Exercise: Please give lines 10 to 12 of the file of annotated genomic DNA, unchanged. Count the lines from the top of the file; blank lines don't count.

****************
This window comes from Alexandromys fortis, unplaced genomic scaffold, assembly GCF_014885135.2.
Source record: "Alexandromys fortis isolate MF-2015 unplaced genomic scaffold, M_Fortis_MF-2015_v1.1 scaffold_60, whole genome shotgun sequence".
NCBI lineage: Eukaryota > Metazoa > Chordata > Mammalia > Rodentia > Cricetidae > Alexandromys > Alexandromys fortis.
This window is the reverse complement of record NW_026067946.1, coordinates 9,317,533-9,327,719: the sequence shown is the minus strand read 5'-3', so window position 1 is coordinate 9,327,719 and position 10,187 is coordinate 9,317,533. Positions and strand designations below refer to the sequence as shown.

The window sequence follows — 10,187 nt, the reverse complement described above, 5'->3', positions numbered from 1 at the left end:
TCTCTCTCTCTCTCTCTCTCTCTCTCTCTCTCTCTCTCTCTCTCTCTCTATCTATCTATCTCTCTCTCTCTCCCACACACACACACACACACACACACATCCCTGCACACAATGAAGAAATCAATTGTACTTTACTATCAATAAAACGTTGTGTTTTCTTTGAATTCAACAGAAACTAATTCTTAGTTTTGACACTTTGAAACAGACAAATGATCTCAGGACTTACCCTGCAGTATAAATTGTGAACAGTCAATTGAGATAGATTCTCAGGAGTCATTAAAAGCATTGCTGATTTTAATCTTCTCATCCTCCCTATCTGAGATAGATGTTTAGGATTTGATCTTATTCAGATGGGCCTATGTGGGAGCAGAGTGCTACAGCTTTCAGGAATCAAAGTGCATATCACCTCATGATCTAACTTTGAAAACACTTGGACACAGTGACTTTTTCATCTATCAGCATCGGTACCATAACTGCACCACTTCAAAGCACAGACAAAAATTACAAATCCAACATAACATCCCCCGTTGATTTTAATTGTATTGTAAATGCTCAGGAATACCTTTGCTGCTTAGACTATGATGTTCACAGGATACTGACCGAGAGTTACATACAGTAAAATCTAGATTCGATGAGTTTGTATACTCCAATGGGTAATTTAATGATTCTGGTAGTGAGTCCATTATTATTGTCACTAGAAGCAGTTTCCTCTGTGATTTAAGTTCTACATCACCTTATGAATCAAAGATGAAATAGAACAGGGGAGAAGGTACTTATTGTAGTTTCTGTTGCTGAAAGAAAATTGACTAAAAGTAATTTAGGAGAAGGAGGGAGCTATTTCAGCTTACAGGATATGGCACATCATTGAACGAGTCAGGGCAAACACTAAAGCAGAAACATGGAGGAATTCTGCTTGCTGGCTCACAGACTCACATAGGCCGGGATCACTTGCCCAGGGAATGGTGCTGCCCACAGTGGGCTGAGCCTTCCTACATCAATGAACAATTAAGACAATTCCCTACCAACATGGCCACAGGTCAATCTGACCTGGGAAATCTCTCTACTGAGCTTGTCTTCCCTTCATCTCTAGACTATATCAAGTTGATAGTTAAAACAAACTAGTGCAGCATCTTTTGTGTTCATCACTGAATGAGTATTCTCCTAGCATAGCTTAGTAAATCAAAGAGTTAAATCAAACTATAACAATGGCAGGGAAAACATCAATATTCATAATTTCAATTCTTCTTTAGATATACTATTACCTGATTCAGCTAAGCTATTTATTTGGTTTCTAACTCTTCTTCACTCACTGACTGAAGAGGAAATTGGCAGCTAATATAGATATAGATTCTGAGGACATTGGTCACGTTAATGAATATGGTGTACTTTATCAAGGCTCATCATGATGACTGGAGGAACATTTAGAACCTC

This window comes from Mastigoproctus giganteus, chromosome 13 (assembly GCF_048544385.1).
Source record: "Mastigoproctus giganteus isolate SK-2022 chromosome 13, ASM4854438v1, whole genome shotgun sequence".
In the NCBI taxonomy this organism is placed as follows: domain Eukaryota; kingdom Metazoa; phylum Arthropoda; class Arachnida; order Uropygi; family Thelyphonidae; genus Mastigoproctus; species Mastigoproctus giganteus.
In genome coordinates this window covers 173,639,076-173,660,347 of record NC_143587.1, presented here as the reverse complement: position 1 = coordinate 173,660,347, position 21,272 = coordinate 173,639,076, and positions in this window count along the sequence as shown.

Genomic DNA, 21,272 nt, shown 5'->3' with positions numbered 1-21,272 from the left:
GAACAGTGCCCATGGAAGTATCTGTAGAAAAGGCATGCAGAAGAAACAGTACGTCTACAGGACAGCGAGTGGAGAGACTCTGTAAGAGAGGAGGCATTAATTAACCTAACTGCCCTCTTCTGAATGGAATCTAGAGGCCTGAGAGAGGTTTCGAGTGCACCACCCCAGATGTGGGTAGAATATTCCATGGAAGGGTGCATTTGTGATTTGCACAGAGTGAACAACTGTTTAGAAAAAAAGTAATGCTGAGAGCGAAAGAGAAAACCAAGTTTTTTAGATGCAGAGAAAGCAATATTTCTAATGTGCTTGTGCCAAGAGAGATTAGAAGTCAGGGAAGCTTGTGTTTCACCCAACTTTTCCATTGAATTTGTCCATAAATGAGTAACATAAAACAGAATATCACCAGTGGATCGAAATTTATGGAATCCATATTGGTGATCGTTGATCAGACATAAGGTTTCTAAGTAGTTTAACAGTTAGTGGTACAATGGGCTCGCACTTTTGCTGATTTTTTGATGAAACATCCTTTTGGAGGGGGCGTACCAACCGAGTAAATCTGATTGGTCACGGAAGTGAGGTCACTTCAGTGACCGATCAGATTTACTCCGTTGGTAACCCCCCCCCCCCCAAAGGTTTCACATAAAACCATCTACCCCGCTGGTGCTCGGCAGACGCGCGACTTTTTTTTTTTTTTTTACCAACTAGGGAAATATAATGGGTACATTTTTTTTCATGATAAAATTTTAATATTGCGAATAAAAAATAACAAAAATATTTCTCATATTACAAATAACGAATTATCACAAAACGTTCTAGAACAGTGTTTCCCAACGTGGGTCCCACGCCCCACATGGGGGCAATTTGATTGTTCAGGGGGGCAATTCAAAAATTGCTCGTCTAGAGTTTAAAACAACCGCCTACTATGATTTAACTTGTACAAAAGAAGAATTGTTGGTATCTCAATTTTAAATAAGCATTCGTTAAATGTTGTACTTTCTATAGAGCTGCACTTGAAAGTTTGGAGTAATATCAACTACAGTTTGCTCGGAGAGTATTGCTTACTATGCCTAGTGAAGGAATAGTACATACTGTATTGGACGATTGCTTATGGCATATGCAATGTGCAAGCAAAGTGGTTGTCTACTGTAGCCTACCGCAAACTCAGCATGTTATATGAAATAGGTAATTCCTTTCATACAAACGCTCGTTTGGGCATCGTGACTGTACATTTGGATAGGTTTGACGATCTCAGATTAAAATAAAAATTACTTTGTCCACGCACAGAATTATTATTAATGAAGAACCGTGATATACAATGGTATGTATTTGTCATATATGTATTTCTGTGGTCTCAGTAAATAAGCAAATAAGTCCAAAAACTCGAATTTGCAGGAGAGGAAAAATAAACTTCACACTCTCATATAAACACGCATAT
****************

In genome coordinates this window covers 173,639,076-173,660,347 of record NC_143587.1, presented here as the reverse complement: position 1 = coordinate 173,660,347, position 21,272 = coordinate 173,639,076, and positions in this window count along the sequence as shown.

Genomic DNA, 21,272 nt, shown 5'->3' with positions numbered 1-21,272 from the left:
GAACAGTGCCCATGGAAGTATCTGTAGAAAAGGCATGCAGAAGAAACAGTACGTCTACAGGACAGCGAGTGGAGAGACTCTGTAAGAGAGGAGGCATTAATTAACCTAACTGCCCTCTTCTGAATGGAATCTAGAGGCCTGAGAGAGGTTTCGAGTGCACCACCCCAGATGTGGGTAGAATATTCCATGGAAGGGTGCATTTGTGATTTGCACAGAGTGAACAACTGTTTAGAAAAAAAGTAATGCTGAGAGCGAAAGAGAAAACCAAGTTTTTTAGATGCAGAGAAAGCAATATTTCTAATGTGCTTGTGCCAAGAGAGATTAGAAGTCAGGGAAGCTTGTGTTTCACCCAACTTTTCCATTGAATTTGTCCATAAATGAGTAACATAAAACAGAATATCACCAGTGGATCGAAATTTATGGAATCCATATTGGTGATCGTTGATCAGACATAAGGTTTCTAAGTAGTTTAACAGTTAGTGGTACAATGGGCTCGCACTTTTGCTGATTTTTTGATGAAACATCCTTTTGGAGGGGGCGTACCAACCGAGTAAATCTGATTGGTCACGGAAGTGAGGTCACTTCAGTGACCGATCAGATTTACTCCGTTGGTAACCCCCCCCCCCCCAAAGGTTTCACATAAAACCATCTACCCCGCTGGTGCTCGGCAGACGCGCGACTTTTTTTTTTTTTTTTACCAACTAGGGAAATATAATGGGTACATTTTTTTTCATGATAAAATTTTAATATTGCGAATAAAAAATAACAAAAATATTTCTCATATTACAAATAACGAATTATCACAAAACGTTCTAGAACAGTGTTTCCCAACGTGGGTCCCACGCCCCACATGGGGGCAATTTGATTGTTCAGGGGGGCAATTCAAAAATTGCTCGTCTAGAGTTTAAAACAACCGCCTACTATGATTTAACTTGTACAAAAGAAGAATTGTTGGTATCTCAATTTTAAATAAGCATTCGTTAAATGTTGTACTTTCTATAGAGCTGCACTTGAAAGTTTGGAGTAATATCAACTACAGTTTGCTCGGAGAGTATTGCTTACTATGCCTAGTGAAGGAATAGTACATACTGTATTGGACGATTGCTTATGGCATATGCAATGTGCAAGCAAAGTGGTTGTCTACTGTAGCCTACCGCAAACTCAGCATGTTATATGAAATAGGTAATTCCTTTCATACAAACGCTCGTTTGGGCATCGTGACTGTACATTTGGATAGGTTTGACGATCTCAGATTAAAATAAAAATTACTTTGTCCACGCACAGAATTATTATTAATGAAGAACCGTGATATACAATGGTATGTATTTGTCATATATGTATTTCTGTGGTCTCAGTAAATAAGCAAATAAGTCCAAAAACTCGAATTTGCAGGAGAGGAAAAATAAACTTCACACTCTCATATAAACACGCATAT